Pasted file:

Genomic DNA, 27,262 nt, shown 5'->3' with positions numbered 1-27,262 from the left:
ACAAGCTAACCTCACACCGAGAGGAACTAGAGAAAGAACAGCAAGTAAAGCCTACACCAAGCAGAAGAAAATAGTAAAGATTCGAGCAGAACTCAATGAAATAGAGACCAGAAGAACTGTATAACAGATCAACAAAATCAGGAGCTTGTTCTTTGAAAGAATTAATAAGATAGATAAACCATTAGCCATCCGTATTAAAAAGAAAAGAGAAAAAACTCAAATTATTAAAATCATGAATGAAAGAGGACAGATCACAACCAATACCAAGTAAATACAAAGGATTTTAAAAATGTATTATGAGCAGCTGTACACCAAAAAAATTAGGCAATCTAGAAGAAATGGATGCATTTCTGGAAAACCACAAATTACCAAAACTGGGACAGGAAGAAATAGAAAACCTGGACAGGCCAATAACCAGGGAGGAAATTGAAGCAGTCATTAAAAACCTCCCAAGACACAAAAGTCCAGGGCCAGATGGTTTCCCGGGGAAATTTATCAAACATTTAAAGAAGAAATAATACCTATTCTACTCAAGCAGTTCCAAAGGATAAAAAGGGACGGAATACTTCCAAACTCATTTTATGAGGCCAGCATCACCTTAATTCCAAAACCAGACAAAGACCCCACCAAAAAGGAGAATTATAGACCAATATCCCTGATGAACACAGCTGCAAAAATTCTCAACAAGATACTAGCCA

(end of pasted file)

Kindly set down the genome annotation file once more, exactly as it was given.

Genomic DNA, 27,262 nt, shown 5'->3' with positions numbered 1-27,262 from the left:
ACAAGCTAACCTCACACCGAGAGGAACTAGAGAAAGAACAGCAAGTAAAGCCTACACCAAGCAGAAGAAAATAGTAAAGATTCGAGCAGAACTCAATGAAATAGAGACCAGAAGAACTGTATAACAGATCAACAAAATCAGGAGCTTGTTCTTTGAAAGAATTAATAAGATAGATAAACCATTAGCCATCCGTATTAAAAAGAAAAGAGAAAAAACTCAAATTATTAAAATCATGAATGAAAGAGGACAGATCACAACCAATACCAAGTAAATACAAAGGATTTTAAAAATGTATTATGAGCAGCTGTACACCAAAAAAATTAGGCAATCTAGAAGAAATGGATGCATTTCTGGAAAACCACAAATTACCAAAACTGGGACAGGAAGAAATAGAAAACCTGGACAGGCCAATAACCAGGGAGGAAATTGAAGCAGTCATTAAAAACCTCCCAAGACACAAAAGTCCAGGGCCAGATGGTTTCCCGGGGAAATTTATCAAACATTTAAAGAAGAAATAATACCTATTCTACTCAAGCAGTTCCAAAGGATAAAAAGGGACGGAATACTTCCAAACTCATTTTATGAGGCCAGCATCACCTTAATTCCAAAACCAGACAAAGACCCCACCAAAAAGGAGAATTATAGACCAATATCCCTGATGAACACAGCTGCAAAAATTCTCAACAAGATACTAGCCA